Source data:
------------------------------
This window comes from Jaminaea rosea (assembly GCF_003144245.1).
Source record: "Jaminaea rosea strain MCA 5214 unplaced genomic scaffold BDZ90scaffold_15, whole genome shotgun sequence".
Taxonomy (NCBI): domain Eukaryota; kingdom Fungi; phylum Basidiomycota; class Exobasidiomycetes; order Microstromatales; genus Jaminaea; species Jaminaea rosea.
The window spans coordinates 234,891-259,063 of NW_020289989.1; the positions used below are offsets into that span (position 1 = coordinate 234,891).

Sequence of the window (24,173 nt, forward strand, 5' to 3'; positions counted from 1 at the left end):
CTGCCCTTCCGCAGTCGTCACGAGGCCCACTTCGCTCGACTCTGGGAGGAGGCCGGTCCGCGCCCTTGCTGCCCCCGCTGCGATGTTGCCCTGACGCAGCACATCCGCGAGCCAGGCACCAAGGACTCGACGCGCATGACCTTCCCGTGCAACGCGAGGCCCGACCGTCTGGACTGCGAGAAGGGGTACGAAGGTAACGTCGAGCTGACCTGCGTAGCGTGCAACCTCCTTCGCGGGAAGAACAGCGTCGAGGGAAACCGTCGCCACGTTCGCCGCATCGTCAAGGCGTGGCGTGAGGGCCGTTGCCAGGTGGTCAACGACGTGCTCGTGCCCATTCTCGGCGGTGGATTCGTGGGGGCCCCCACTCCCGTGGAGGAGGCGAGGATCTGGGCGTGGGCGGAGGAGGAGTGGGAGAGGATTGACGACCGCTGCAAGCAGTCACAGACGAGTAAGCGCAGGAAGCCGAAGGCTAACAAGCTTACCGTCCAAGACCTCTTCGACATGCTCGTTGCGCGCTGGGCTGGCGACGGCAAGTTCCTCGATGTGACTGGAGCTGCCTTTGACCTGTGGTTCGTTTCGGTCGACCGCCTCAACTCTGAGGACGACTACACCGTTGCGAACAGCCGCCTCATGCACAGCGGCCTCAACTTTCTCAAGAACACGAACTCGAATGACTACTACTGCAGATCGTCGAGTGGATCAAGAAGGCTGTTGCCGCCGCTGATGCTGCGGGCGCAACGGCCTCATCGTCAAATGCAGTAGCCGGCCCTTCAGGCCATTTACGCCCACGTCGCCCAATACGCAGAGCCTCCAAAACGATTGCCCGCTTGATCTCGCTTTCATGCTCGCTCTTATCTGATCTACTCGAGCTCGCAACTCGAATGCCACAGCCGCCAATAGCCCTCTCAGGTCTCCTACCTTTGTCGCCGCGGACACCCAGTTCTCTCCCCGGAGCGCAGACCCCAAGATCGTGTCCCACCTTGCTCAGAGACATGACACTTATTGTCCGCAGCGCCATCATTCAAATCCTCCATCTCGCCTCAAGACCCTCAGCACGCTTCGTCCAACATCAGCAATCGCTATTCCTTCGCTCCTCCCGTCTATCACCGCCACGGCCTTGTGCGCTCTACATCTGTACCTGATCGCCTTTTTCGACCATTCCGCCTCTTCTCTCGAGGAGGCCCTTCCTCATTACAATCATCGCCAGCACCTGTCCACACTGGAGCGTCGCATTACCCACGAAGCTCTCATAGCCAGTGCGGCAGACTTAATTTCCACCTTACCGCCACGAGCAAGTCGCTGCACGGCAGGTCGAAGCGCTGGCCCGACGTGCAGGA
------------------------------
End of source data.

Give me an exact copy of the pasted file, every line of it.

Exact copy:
This window comes from Jaminaea rosea (assembly GCF_003144245.1).
Source record: "Jaminaea rosea strain MCA 5214 unplaced genomic scaffold BDZ90scaffold_15, whole genome shotgun sequence".
Taxonomy (NCBI): domain Eukaryota; kingdom Fungi; phylum Basidiomycota; class Exobasidiomycetes; order Microstromatales; genus Jaminaea; species Jaminaea rosea.
The window spans coordinates 234,891-259,063 of NW_020289989.1; the positions used below are offsets into that span (position 1 = coordinate 234,891).

Sequence of the window (24,173 nt, forward strand, 5' to 3'; positions counted from 1 at the left end):
CTGCCCTTCCGCAGTCGTCACGAGGCCCACTTCGCTCGACTCTGGGAGGAGGCCGGTCCGCGCCCTTGCTGCCCCCGCTGCGATGTTGCCCTGACGCAGCACATCCGCGAGCCAGGCACCAAGGACTCGACGCGCATGACCTTCCCGTGCAACGCGAGGCCCGACCGTCTGGACTGCGAGAAGGGGTACGAAGGTAACGTCGAGCTGACCTGCGTAGCGTGCAACCTCCTTCGCGGGAAGAACAGCGTCGAGGGAAACCGTCGCCACGTTCGCCGCATCGTCAAGGCGTGGCGTGAGGGCCGTTGCCAGGTGGTCAACGACGTGCTCGTGCCCATTCTCGGCGGTGGATTCGTGGGGGCCCCCACTCCCGTGGAGGAGGCGAGGATCTGGGCGTGGGCGGAGGAGGAGTGGGAGAGGATTGACGACCGCTGCAAGCAGTCACAGACGAGTAAGCGCAGGAAGCCGAAGGCTAACAAGCTTACCGTCCAAGACCTCTTCGACATGCTCGTTGCGCGCTGGGCTGGCGACGGCAAGTTCCTCGATGTGACTGGAGCTGCCTTTGACCTGTGGTTCGTTTCGGTCGACCGCCTCAACTCTGAGGACGACTACACCGTTGCGAACAGCCGCCTCATGCACAGCGGCCTCAACTTTCTCAAGAACACGAACTCGAATGACTACTACTGCAGATCGTCGAGTGGATCAAGAAGGCTGTTGCCGCCGCTGATGCTGCGGGCGCAACGGCCTCATCGTCAAATGCAGTAGCCGGCCCTTCAGGCCATTTACGCCCACGTCGCCCAATACGCAGAGCCTCCAAAACGATTGCCCGCTTGATCTCGCTTTCATGCTCGCTCTTATCTGATCTACTCGAGCTCGCAACTCGAATGCCACAGCCGCCAATAGCCCTCTCAGGTCTCCTACCTTTGTCGCCGCGGACACCCAGTTCTCTCCCCGGAGCGCAGACCCCAAGATCGTGTCCCACCTTGCTCAGAGACATGACACTTATTGTCCGCAGCGCCATCATTCAAATCCTCCATCTCGCCTCAAGACCCTCAGCACGCTTCGTCCAACATCAGCAATCGCTATTCCTTCGCTCCTCCCGTCTATCACCGCCACGGCCTTGTGCGCTCTACATCTGTACCTGATCGCCTTTTTCGACCATTCCGCCTCTTCTCTCGAGGAGGCCCTTCCTCATTACAATCATCGCCAGCACCTGTCCACACTGGAGCGTCGCATTACCCACGAAGCTCTCATAGCCAGTGCGGCAGACTTAATTTCCACCTTACCGCCACGAGCAAGTCGCTGCACGGCAGGTCGAAGCGCTGGCCCGACGTGCAGGA